Beto experiences the churning of memory during his stay in Itajuípa. He awakens groggy and disoriented from a dream of his friends dancing in the nightclub on the day of their death. He reminisces with a cab driver who hauls him to the plantation day after day about coming to the region with his father. Later, Beto dreams of one of those trips, an incident in which Clara angrily soils his shirt with fermented cocoa turned into messy snacking in the back seat of his father’s car. Director Attal understands the meaning of certain dream appearances that soothe us with fond memories of things past and connect us with our present.
Not all things past are soothing, of course. As Beto wanders through the empty workers’ quarters on the plantation, with a living reminder of the minority workers who must have slaved for the white plantation owners embodied in the person of Wesley (Wesley Macedo), a poor, black kid who tags along with Beto, the harshness of history edges into the picture—an invisible collection of a different kind. This movie is not, however, terribly interested in making any strong political statements; it is more of a piece with such films as Satyajit Ray’s The Music Room (1958), an elegy for a formerly grand lifestyle in which art means more to Samir than his plantation. When we reach the climactic scene in which Samir examines his collection in his mind’s eye with the joy of one who has memorized every line, color, and figure in every matchless piece of art, we can’t help but be moved by the love that brightens his world of blindness. Clara and Saada see that by trying to shield him from sharing his collection with Beto or anyone else, they have been robbing him of the memories that express his humanity at its best.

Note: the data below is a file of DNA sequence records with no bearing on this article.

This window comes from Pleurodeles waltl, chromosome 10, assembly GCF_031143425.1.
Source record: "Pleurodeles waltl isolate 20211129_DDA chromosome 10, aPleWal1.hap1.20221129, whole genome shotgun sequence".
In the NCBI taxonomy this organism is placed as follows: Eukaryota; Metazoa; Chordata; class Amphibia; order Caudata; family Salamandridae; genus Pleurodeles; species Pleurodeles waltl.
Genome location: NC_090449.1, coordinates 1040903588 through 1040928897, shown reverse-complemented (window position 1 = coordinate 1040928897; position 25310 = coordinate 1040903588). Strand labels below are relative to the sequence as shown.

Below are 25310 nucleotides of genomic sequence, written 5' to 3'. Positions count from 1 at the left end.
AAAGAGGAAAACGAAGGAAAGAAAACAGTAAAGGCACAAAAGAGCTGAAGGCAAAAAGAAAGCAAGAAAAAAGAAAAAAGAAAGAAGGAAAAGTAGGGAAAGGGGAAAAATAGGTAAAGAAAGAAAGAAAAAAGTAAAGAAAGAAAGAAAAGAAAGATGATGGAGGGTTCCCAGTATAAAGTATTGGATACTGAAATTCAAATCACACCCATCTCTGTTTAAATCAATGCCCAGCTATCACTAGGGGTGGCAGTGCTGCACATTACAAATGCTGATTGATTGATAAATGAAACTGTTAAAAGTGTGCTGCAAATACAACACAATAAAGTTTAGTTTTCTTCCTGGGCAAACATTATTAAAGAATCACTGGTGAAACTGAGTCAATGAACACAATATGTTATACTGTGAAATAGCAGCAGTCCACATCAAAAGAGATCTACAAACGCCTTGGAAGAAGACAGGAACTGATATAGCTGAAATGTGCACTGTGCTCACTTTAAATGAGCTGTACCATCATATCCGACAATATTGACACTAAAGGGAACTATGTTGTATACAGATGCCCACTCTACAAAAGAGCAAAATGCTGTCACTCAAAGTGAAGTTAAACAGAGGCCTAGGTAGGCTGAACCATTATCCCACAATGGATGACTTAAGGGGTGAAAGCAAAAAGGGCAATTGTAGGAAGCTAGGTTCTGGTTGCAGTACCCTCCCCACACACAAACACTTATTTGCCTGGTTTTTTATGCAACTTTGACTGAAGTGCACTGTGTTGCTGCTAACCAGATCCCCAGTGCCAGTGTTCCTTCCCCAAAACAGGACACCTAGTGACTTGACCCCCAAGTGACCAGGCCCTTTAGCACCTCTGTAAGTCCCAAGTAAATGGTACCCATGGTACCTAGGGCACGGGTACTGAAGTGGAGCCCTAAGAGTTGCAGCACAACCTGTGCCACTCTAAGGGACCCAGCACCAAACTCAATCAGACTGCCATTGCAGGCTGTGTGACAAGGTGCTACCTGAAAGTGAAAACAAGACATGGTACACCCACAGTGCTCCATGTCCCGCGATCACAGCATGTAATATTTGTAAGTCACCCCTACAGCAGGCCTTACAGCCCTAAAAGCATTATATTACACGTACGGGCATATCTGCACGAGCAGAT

I was profoundly moved by the genial performance of Chagas, and enjoyed watching Brichta unwrap his character both from his carelessness before the accident and his distance after it. I thought the women in this film were treated with less understanding and logic. Iolande is characterized mainly as an unstable, selfish woman, Saada as a rude and unreasonable caretaker, and Clara, a mass of anger and hardness. It takes Beto to set them all to right, though Iolande seems a lost cause, and that tinge of sexism mars the film for me—but not enough to turn a blind eye to the film’s poignant pleasures. The Invisible Collection has left me with a fond memory of my own.
The Invisible Collection screens Thursday, October 17, 8:40 p.m., Friday, October 18, 6:15 p.m., and Tuesday, October 22, 3:30 p.m at the AMC River East 21, 322 E. Illinois St. in Chicago. Director Bernard Attal is scheduled to attend the Thursday and Friday screenings. www.chicagofilmfestival.com